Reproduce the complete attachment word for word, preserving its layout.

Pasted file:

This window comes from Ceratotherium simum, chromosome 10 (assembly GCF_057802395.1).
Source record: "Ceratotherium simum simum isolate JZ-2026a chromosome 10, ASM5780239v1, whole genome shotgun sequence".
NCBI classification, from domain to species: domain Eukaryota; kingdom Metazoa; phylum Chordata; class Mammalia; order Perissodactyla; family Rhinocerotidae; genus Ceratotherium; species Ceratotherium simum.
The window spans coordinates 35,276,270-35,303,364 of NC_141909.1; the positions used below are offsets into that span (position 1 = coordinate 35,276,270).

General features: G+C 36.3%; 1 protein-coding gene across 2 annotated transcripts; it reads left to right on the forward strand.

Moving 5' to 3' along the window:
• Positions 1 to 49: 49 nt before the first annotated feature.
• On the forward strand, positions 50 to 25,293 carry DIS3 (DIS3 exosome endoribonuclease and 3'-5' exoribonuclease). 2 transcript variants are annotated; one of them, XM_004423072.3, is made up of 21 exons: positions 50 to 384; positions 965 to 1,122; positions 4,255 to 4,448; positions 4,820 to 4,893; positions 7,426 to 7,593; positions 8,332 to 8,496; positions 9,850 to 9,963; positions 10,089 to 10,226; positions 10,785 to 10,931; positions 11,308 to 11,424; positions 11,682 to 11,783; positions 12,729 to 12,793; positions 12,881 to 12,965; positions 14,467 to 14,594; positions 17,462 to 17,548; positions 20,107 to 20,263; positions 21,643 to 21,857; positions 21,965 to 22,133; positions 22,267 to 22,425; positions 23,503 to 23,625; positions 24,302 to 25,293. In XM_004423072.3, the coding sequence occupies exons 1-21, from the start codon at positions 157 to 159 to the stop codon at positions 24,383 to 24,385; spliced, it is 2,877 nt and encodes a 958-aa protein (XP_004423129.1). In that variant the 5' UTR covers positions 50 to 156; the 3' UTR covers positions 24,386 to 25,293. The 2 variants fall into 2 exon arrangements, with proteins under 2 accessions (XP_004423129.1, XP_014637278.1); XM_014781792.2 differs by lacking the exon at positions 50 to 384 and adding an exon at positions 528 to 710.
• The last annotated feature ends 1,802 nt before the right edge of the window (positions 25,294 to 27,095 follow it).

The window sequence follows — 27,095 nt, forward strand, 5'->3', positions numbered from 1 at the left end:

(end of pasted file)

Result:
This window comes from Ceratotherium simum, chromosome 10 (assembly GCF_057802395.1).
Source record: "Ceratotherium simum simum isolate JZ-2026a chromosome 10, ASM5780239v1, whole genome shotgun sequence".
NCBI classification, from domain to species: domain Eukaryota; kingdom Metazoa; phylum Chordata; class Mammalia; order Perissodactyla; family Rhinocerotidae; genus Ceratotherium; species Ceratotherium simum.
The window spans coordinates 35,276,270-35,303,364 of NC_141909.1; the positions used below are offsets into that span (position 1 = coordinate 35,276,270).

General features: G+C 36.3%; 1 protein-coding gene across 2 annotated transcripts; it reads left to right on the forward strand.

Moving 5' to 3' along the window:
• Positions 1 to 49: 49 nt before the first annotated feature.
• On the forward strand, positions 50 to 25,293 carry DIS3 (DIS3 exosome endoribonuclease and 3'-5' exoribonuclease). 2 transcript variants are annotated; one of them, XM_004423072.3, is made up of 21 exons: positions 50 to 384; positions 965 to 1,122; positions 4,255 to 4,448; positions 4,820 to 4,893; positions 7,426 to 7,593; positions 8,332 to 8,496; positions 9,850 to 9,963; positions 10,089 to 10,226; positions 10,785 to 10,931; positions 11,308 to 11,424; positions 11,682 to 11,783; positions 12,729 to 12,793; positions 12,881 to 12,965; positions 14,467 to 14,594; positions 17,462 to 17,548; positions 20,107 to 20,263; positions 21,643 to 21,857; positions 21,965 to 22,133; positions 22,267 to 22,425; positions 23,503 to 23,625; positions 24,302 to 25,293. In XM_004423072.3, the coding sequence occupies exons 1-21, from the start codon at positions 157 to 159 to the stop codon at positions 24,383 to 24,385; spliced, it is 2,877 nt and encodes a 958-aa protein (XP_004423129.1). In that variant the 5' UTR covers positions 50 to 156; the 3' UTR covers positions 24,386 to 25,293. The 2 variants fall into 2 exon arrangements, with proteins under 2 accessions (XP_004423129.1, XP_014637278.1); XM_014781792.2 differs by lacking the exon at positions 50 to 384 and adding an exon at positions 528 to 710.
• The last annotated feature ends 1,802 nt before the right edge of the window (positions 25,294 to 27,095 follow it).

The window sequence follows — 27,095 nt, forward strand, 5'->3', positions numbered from 1 at the left end: